It happened once before when I was KK4FGM. I had a logbook on a computer that died, and I lost my entire logbook. It was never uploaded to LOTW, QRZ, eQSL, or anywhere, so I lost all credit for any awards or recollection! Since getting back into HF in December 2015, I have made 100% sure that I have duplicate copies of my logs and other important data on a separate device. Continue reading Raspberry PI File Server: Backup Ham Radio Data→
It has been a long time since I have experimented with antennas and yard ornaments (tall, antenna holding things like towers and masts), but recently I have been annoyed by the performance of my Hustler 5BTV vertical. I have vertically polarized noise that tends to aggravate me, so I wanted to try an inverted vee dipole to see if conditions improve.
The day has come and gone for my first overnight backpacking trip, and it was a 100 percent success. Success did not come without some challenges, though. This was a great trip for me to put my gear to the test before heading out on a two night, three day hiking adventure with some friends on the weekend before Thanksgiving. There were only two weaknesses in my gear that arose during the trip: water and foot gear. There was a third oversight in gear that caused a problem with my foot gear, but it’s almost unrelated; I misplaced my pocket knife. Continue reading Solo Hike at Providence Canyon State Park→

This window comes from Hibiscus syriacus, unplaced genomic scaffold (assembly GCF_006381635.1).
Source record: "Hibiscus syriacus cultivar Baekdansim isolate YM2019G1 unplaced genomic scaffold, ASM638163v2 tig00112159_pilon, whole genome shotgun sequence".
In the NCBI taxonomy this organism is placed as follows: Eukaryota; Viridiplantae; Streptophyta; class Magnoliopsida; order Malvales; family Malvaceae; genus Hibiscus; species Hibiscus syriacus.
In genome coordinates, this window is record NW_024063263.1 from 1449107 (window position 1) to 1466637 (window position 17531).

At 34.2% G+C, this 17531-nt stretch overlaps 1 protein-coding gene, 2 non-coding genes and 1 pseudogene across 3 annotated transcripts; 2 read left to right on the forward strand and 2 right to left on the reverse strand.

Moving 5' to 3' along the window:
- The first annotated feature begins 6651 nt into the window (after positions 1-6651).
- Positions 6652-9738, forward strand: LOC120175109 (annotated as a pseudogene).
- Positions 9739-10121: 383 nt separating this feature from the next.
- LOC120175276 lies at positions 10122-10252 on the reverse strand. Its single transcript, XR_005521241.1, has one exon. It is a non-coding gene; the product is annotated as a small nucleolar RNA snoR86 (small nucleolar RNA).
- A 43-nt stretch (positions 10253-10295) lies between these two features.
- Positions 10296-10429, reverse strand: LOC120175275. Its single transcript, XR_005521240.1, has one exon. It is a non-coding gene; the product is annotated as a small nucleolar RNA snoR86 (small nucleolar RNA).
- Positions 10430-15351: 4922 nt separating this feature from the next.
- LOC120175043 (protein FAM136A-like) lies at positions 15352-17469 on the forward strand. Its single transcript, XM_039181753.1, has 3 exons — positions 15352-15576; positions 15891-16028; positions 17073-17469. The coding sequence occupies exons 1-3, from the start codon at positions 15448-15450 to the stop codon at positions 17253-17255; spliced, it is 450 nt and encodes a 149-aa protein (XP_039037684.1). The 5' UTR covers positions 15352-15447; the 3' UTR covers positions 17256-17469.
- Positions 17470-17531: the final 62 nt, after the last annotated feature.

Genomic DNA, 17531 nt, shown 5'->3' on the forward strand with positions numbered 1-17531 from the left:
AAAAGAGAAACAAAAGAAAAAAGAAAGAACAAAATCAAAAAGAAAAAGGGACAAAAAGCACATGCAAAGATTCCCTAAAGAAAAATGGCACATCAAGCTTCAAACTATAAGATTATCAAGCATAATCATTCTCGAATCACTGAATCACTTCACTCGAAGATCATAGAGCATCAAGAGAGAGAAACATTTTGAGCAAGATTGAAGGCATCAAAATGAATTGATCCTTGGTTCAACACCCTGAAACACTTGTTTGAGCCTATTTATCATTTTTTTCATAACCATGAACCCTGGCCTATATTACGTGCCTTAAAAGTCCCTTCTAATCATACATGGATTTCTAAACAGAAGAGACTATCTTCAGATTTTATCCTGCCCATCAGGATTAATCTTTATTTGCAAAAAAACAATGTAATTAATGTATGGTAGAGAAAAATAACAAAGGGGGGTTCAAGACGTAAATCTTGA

After being invited to go hiking in November, the itch to go hiking before the big trip has taken over. I love camping, and I am extremely excited to get to go hiking with a bunch of guys. I have been looking for a chance to go on an overnight hike before the big one, and the chance has arrived. The paper planning stage of gathering and purchasing gear for hiking is about to bear the fruit of a hike. Continue reading Preparing For My First Overnight Hike→
For most of my childhood I can remember going on camping trips with my dad, and I remember it being so simple camping as a young man. The stories I can tell of the cold, rainy mornings huddled over coffee or being tormented after dark by my uncles are treasured. The memory of having my eyesight choked out from smoke while blowing on a fresh fire is inescapable. One thing that I can barely recall is how much crap we took with us. I’m almost certain that my dad was a minimalist camper. We probably had the smallest tent, slept on the ground in a sleeping bag, and had just what we needed to cook and eat. I remember it being a no frills trip that was enjoyable. Continue reading Camping Without Being A Pack Rat→
I was recently invited to go on a men’s hiking trip that is scheduled for Mid November 2015, and I naturally couldn’t say no to the adventure. My boss and friend, Eric, invited me and said that I could borrow his wife’s hiking kit to make sure that I’d like the adventure before investing in my own equipment. I was good to go until I started researching things, and I couldn’t stop myself from diving in head first. Continue reading Backpacking With Friends→